Looking through the guidebook for Lima one can quickly become overwhelmed. There are hundreds of "can't miss" museums and cathedrals stretched across the sprawling city. The Museo Nacional presents the unearthed treasures from the tomb of the Señor de Sipan. Downtown, previously vacant colonial buildings house collections of contemporary art from around Latin America. The Museo de Oro boasts one of the world's finest collections of gold works.
A sense of guilt nagged us as we left these offerings behind and instead boarded the bus for Lima's other treasure: the beach.
Lima and environs have long been recognized as having some of the best surf beaches in the world. Not the curling breakers and turquoise waters of Hawaii, granted, but this is South America after all. Our friend Andrew had borrowed a tabla, or surfboard. Now, as we waxed it down, we stared out at the little figures cutting through the surf.
"Doesn't look too hard," I offered.
We shook our heads. This was going to be fun.
It's amazing how poor perception can be.
Paddling out into the swelling surf I struggled to keep my stomach pinned to the board, but kept slipping off. The waves rolled under me like a roller coaster, shifting my vision from the sea to the sky. I looked back toward Nancy, standing anxiously at the water's edge. I tried to shout a word of encouragement, but caught a mouth-full of foamy yellow froth. Couldn't possibly be pollution, right?
Further out I went. I strained to see where the other surfers were catching the waves, but the ever-present spray from the buckling sea stung my eyes. Almost certifiably blind without my glasses, I was having trouble even discerning the board in front of my face. When was I supposed to cut over? The group of surfers and boogie-boarders I had seen frolicking from the coast were nowhere to be seen. I could, however, see the foaming froth and hear the crashing roar of the breakers to my left. Into the maelstrom I headed.
I tried to keep Andrew's advice in mind. Eager to protect me from a beginner's fate, he cautioned to take a deep breath before plunging under an oncoming wave. No good. Before I knew what had hit I was dragged underwater and flipped about in a chaos of swirling sea. I clawed at the water, straining to reach the surface. Another wave crashed over me just as I broke free and I coughed out sea water to keep from drowning. How is it that despite our best intentions we can only learn through experience?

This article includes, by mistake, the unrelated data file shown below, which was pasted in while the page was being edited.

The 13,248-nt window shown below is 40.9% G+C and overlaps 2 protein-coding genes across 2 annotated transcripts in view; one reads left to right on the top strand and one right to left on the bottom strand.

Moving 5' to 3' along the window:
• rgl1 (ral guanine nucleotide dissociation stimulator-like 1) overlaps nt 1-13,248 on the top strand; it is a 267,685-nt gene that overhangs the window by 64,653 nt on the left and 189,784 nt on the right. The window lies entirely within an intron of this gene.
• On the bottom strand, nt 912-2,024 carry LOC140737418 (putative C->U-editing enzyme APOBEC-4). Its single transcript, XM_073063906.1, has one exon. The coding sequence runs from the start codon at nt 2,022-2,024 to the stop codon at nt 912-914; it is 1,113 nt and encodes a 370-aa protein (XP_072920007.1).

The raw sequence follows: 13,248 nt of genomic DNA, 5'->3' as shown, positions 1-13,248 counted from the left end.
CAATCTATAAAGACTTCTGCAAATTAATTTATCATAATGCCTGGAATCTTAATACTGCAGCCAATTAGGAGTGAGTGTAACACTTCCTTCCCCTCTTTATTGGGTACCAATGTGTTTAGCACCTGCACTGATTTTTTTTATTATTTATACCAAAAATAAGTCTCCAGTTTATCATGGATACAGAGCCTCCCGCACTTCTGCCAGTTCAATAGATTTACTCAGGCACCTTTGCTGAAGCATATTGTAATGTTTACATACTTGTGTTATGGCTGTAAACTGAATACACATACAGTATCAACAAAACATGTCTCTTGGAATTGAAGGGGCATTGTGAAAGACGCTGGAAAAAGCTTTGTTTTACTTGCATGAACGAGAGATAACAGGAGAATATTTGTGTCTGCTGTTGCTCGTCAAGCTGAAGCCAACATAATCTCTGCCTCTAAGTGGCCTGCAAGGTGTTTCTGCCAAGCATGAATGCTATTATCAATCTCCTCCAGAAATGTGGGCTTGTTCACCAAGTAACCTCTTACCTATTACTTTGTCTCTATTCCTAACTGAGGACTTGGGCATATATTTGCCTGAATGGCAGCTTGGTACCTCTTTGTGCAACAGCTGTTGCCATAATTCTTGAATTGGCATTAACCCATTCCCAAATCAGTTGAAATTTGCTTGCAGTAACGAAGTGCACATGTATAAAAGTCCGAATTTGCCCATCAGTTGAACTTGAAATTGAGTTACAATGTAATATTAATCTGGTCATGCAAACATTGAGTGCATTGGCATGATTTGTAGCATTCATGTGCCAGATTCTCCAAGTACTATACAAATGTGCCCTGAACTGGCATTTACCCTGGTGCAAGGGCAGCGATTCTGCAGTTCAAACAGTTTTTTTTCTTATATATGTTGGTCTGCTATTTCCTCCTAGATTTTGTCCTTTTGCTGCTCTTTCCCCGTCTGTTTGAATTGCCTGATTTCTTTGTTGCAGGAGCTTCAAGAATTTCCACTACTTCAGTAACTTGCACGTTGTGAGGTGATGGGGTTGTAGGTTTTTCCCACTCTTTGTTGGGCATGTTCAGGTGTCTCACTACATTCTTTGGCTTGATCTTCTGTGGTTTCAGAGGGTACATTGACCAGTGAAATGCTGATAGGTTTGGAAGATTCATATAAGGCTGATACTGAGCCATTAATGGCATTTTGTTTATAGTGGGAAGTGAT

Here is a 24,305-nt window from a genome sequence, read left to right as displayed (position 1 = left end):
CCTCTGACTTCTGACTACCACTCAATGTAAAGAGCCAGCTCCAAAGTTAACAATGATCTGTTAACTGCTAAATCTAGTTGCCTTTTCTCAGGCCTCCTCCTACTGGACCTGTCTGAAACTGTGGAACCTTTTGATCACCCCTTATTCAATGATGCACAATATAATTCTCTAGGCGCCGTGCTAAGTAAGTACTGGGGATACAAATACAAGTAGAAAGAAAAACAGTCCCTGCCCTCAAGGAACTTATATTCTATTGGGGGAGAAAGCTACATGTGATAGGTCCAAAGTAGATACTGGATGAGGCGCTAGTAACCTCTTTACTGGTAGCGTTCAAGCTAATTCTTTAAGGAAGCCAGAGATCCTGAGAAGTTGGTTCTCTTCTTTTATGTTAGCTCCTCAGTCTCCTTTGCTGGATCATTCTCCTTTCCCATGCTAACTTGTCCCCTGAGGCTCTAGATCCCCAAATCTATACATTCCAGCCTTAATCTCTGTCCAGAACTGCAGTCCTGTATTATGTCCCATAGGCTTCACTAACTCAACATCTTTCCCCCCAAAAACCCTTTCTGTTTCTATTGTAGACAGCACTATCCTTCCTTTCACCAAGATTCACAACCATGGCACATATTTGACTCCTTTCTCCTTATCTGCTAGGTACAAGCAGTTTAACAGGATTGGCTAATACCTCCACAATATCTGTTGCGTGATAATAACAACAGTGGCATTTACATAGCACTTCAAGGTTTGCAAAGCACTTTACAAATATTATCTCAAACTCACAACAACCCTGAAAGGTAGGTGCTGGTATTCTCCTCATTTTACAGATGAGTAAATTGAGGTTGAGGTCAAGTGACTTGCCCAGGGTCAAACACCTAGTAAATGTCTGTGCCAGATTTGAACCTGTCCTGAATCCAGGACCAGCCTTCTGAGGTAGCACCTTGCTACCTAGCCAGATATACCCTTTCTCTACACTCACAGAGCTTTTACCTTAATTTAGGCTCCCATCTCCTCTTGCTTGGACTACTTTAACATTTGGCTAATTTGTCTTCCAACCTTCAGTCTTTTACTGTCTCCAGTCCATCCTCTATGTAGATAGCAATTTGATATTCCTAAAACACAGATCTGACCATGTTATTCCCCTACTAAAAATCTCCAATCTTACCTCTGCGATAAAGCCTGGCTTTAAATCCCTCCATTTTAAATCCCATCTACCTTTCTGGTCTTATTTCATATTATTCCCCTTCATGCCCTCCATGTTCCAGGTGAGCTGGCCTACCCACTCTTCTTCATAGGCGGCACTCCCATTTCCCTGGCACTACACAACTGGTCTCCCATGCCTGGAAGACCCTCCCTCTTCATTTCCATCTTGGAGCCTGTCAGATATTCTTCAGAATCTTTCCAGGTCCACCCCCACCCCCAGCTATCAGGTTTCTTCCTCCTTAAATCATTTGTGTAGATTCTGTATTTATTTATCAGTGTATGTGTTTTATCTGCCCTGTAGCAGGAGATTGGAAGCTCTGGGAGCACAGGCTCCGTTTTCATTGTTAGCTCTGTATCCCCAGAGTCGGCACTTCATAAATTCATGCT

Desperately hugging my board I floated, trying to clear my senses. Another wall of water rose to engulf me, but to my disbelief a surfer casually stood at its forefront, slashing through the water. Looking on from my bobbing-cork perspective I couldn't believe the speed at which he raced past. I instantly realized I would not surf today. As the power of the sea became eminently clear I began to wonder: What was I doing out here?
Well, I determined, everyone must begin somewhere. Despite my instinct for survival I turned the board back out to sea and began paddling. I resolved to at least reach the break where I had seen the surfers congregating. Perhaps in the comfort of strangers the sea would lose its fearsome size. It was no use. My arms and neck ached from the struggle of fighting against the surf. I glanced back to the shore and somehow it was only 50 yards away. For the last 20 minutes I had been battling against the oncoming break, getting nowhere.
How easy it is to turn around. Within moments I was lurching through thigh-deep water. I cleared the surf and stumbled punch-drunk up to the beach. Nancy raced down to meet me.
"Oh honey, we were watching you. You were getting pounded out there."
Yeah, I smiled. "I got worked."
So much for Surf City, South America. Oh well, there's always Costa Rica.
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